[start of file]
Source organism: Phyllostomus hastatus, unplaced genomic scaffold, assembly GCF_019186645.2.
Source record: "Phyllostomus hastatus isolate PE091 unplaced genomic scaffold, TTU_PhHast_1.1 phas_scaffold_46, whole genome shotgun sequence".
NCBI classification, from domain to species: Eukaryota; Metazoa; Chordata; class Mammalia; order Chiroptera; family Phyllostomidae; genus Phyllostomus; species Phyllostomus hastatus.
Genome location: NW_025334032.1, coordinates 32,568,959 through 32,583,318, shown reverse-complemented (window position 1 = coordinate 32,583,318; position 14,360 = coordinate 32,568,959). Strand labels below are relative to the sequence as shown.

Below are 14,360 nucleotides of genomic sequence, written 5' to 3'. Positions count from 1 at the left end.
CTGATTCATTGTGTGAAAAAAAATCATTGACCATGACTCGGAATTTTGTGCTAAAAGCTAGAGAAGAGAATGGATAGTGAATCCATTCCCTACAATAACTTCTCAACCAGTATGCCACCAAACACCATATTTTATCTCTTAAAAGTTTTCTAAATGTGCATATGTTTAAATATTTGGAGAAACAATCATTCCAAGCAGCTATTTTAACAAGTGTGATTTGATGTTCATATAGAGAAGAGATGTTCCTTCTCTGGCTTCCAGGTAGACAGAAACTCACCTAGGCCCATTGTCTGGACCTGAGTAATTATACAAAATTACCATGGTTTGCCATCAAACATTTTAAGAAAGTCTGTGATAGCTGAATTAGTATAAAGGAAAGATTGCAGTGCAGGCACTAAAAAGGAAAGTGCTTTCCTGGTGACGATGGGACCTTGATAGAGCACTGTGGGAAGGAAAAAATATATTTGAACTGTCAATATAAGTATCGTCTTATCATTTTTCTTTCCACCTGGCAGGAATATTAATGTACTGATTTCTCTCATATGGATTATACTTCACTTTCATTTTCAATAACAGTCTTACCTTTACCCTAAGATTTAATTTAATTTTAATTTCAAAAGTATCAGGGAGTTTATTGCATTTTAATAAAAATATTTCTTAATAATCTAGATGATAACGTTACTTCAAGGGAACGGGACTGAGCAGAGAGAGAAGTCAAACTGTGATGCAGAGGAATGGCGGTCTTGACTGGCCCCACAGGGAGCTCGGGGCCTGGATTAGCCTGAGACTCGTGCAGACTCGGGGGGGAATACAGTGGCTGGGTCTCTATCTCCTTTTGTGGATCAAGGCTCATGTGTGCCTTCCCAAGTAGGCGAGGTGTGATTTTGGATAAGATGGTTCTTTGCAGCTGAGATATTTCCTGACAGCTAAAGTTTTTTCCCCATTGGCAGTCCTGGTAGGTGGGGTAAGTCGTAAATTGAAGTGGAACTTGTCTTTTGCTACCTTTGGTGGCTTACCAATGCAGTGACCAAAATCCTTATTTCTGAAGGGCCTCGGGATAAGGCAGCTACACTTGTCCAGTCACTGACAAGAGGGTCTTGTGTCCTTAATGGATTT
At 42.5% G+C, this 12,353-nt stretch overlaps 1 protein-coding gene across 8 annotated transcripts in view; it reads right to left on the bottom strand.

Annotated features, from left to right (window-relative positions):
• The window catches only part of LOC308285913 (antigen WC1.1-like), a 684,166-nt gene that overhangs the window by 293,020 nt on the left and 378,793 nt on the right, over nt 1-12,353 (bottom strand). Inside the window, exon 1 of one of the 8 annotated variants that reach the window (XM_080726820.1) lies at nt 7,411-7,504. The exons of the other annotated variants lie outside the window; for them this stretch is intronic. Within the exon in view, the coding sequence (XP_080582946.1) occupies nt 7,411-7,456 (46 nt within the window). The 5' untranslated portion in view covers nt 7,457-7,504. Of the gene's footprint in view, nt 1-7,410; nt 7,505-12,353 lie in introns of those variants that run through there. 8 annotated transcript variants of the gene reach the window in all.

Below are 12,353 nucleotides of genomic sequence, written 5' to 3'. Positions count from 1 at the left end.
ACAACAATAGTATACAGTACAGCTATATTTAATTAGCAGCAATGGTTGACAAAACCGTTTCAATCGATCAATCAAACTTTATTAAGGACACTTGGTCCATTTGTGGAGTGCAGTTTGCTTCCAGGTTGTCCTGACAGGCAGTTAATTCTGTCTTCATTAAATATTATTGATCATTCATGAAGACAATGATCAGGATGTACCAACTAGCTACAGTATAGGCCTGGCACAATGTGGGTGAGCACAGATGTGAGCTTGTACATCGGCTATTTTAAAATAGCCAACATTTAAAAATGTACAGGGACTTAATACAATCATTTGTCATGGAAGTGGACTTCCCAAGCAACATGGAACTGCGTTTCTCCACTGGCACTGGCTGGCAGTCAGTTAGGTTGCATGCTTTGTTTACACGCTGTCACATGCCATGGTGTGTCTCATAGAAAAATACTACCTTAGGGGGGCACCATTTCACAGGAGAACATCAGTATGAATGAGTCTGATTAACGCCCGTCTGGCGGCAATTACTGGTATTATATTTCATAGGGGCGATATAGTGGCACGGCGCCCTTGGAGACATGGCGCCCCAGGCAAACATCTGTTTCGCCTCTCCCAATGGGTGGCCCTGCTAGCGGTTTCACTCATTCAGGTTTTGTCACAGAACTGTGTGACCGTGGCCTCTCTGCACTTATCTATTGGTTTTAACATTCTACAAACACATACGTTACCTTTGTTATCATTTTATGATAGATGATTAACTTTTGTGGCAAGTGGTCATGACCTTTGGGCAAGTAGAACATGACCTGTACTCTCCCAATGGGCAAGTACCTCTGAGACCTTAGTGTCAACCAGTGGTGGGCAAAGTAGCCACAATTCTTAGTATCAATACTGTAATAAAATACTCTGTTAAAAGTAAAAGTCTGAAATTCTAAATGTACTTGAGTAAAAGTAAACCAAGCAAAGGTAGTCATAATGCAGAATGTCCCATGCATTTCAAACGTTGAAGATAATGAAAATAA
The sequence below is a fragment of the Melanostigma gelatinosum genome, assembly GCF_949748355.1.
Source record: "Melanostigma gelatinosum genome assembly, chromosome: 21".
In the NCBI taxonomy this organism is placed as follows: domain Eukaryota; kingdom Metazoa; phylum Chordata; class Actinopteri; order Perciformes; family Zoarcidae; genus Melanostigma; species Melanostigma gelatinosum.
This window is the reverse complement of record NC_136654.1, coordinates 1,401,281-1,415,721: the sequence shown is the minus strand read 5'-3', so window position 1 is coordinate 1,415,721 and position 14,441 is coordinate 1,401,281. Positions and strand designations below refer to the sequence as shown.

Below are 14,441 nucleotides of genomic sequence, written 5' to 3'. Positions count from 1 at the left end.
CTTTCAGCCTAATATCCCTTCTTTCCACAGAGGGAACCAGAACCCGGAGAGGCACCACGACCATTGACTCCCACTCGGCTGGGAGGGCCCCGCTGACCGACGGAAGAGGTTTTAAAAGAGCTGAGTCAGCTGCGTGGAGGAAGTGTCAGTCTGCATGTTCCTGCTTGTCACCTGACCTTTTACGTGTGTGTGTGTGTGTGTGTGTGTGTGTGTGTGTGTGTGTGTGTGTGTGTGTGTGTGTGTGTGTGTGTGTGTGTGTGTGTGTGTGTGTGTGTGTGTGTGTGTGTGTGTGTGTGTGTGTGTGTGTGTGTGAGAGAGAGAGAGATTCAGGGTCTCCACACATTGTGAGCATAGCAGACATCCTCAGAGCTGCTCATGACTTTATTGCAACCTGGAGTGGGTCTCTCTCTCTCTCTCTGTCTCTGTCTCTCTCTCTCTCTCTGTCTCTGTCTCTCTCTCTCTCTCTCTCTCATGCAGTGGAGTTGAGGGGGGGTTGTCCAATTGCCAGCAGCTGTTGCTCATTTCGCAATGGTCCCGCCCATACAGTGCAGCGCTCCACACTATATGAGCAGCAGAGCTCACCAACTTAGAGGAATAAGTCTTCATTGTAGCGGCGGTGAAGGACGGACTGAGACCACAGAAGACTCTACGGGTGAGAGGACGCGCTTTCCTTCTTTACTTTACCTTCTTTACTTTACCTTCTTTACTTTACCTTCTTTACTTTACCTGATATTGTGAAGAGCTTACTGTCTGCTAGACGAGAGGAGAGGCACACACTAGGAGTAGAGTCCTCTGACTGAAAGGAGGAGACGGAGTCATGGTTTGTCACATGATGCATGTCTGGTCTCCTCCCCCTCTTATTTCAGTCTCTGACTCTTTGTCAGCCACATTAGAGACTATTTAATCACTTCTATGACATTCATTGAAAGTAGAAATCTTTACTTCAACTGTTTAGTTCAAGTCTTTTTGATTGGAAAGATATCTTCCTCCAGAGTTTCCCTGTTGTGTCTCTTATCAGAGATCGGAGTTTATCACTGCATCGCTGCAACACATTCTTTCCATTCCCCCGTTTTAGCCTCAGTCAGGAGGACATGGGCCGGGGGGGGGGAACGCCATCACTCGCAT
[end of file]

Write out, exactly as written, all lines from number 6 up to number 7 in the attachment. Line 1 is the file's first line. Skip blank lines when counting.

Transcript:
CTGATTCATTGTGTGAAAAAAAATCATTGACCATGACTCGGAATTTTGTGCTAAAAGCTAGAGAAGAGAATGGATAGTGAATCCATTCCCTACAATAACTTCTCAACCAGTATGCCACCAAACACCATATTTTATCTCTTAAAAGTTTTCTAAATGTGCATATGTTTAAATATTTGGAGAAACAATCATTCCAAGCAGCTATTTTAACAAGTGTGATTTGATGTTCATATAGAGAAGAGATGTTCCTTCTCTGGCTTCCAGGTAGACAGAAACTCACCTAGGCCCATTGTCTGGACCTGAGTAATTATACAAAATTACCATGGTTTGCCATCAAACATTTTAAGAAAGTCTGTGATAGCTGAATTAGTATAAAGGAAAGATTGCAGTGCAGGCACTAAAAAGGAAAGTGCTTTCCTGGTGACGATGGGACCTTGATAGAGCACTGTGGGAAGGAAAAAATATATTTGAACTGTCAATATAAGTATCGTCTTATCATTTTTCTTTCCACCTGGCAGGAATATTAATGTACTGATTTCTCTCATATGGATTATACTTCACTTTCATTTTCAATAACAGTCTTACCTTTACCCTAAGATTTAATTTAATTTTAATTTCAAAAGTATCAGGGAGTTTATTGCATTTTAATAAAAATATTTCTTAATAATCTAGATGATAACGTTACTTCAAGGGAACGGGACTGAGCAGAGAGAGAAGTCAAACTGTGATGCAGAGGAATGGCGGTCTTGACTGGCCCCACAGGGAGCTCGGGGCCTGGATTAGCCTGAGACTCGTGCAGACTCGGGGGGGAATACAGTGGCTGGGTCTCTATCTCCTTTTGTGGATCAAGGCTCATGTGTGCCTTCCCAAGTAGGCGAGGTGTGATTTTGGATAAGATGGTTCTTTGCAGCTGAGATATTTCCTGACAGCTAAAGTTTTTTCCCCATTGGCAGTCCTGGTAGGTGGGGTAAGTCGTAAATTGAAGTGGAACTTGTCTTTTGCTACCTTTGGTGGCTTACCAATGCAGTGACCAAAATCCTTATTTCTGAAGGGCCTCGGGATAAGGCAGCTACACTTGTCCAGTCACTGACAAGAGGGTCTTGTGTCCTTAATGGATTT
At 42.5% G+C, this 12,353-nt stretch overlaps 1 protein-coding gene across 8 annotated transcripts in view; it reads right to left on the bottom strand.